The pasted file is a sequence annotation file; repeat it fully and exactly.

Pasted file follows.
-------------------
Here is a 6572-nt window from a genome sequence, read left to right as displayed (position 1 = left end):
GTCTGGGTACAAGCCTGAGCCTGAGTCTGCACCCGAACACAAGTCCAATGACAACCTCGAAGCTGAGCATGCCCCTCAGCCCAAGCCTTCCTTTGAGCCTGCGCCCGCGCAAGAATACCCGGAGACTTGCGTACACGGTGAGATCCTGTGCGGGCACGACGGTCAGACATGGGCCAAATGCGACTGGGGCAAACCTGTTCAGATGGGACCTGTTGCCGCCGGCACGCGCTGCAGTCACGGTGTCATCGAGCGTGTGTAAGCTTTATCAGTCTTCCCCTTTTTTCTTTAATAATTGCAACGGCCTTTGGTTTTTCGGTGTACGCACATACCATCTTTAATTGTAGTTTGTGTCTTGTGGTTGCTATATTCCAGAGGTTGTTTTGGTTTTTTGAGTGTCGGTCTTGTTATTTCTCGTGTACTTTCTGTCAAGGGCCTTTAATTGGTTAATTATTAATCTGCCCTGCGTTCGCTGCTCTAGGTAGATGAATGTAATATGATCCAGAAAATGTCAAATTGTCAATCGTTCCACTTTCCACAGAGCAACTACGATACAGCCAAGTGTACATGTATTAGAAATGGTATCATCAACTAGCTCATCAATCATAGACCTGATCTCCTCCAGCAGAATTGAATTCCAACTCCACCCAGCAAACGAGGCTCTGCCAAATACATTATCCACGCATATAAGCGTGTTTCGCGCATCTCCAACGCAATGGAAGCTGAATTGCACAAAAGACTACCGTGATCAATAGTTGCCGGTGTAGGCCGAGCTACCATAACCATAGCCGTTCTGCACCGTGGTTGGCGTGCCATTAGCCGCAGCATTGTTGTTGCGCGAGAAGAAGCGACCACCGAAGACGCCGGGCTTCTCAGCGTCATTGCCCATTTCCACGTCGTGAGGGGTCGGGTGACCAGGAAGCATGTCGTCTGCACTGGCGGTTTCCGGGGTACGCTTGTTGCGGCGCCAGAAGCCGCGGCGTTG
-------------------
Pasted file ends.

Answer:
Here is a 6572-nt window from a genome sequence, read left to right as displayed (position 1 = left end):
GTCTGGGTACAAGCCTGAGCCTGAGTCTGCACCCGAACACAAGTCCAATGACAACCTCGAAGCTGAGCATGCCCCTCAGCCCAAGCCTTCCTTTGAGCCTGCGCCCGCGCAAGAATACCCGGAGACTTGCGTACACGGTGAGATCCTGTGCGGGCACGACGGTCAGACATGGGCCAAATGCGACTGGGGCAAACCTGTTCAGATGGGACCTGTTGCCGCCGGCACGCGCTGCAGTCACGGTGTCATCGAGCGTGTGTAAGCTTTATCAGTCTTCCCCTTTTTTCTTTAATAATTGCAACGGCCTTTGGTTTTTCGGTGTACGCACATACCATCTTTAATTGTAGTTTGTGTCTTGTGGTTGCTATATTCCAGAGGTTGTTTTGGTTTTTTGAGTGTCGGTCTTGTTATTTCTCGTGTACTTTCTGTCAAGGGCCTTTAATTGGTTAATTATTAATCTGCCCTGCGTTCGCTGCTCTAGGTAGATGAATGTAATATGATCCAGAAAATGTCAAATTGTCAATCGTTCCACTTTCCACAGAGCAACTACGATACAGCCAAGTGTACATGTATTAGAAATGGTATCATCAACTAGCTCATCAATCATAGACCTGATCTCCTCCAGCAGAATTGAATTCCAACTCCACCCAGCAAACGAGGCTCTGCCAAATACATTATCCACGCATATAAGCGTGTTTCGCGCATCTCCAACGCAATGGAAGCTGAATTGCACAAAAGACTACCGTGATCAATAGTTGCCGGTGTAGGCCGAGCTACCATAACCATAGCCGTTCTGCACCGTGGTTGGCGTGCCATTAGCCGCAGCATTGTTGTTGCGCGAGAAGAAGCGACCACCGAAGACGCCGGGCTTCTCAGCGTCATTGCCCATTTCCACGTCGTGAGGGGTCGGGTGACCAGGAAGCATGTCGTCTGCACTGGCGGTTTCCGGGGTACGCTTGTTGCGGCGCCAGAAGCCGCGGCGTTG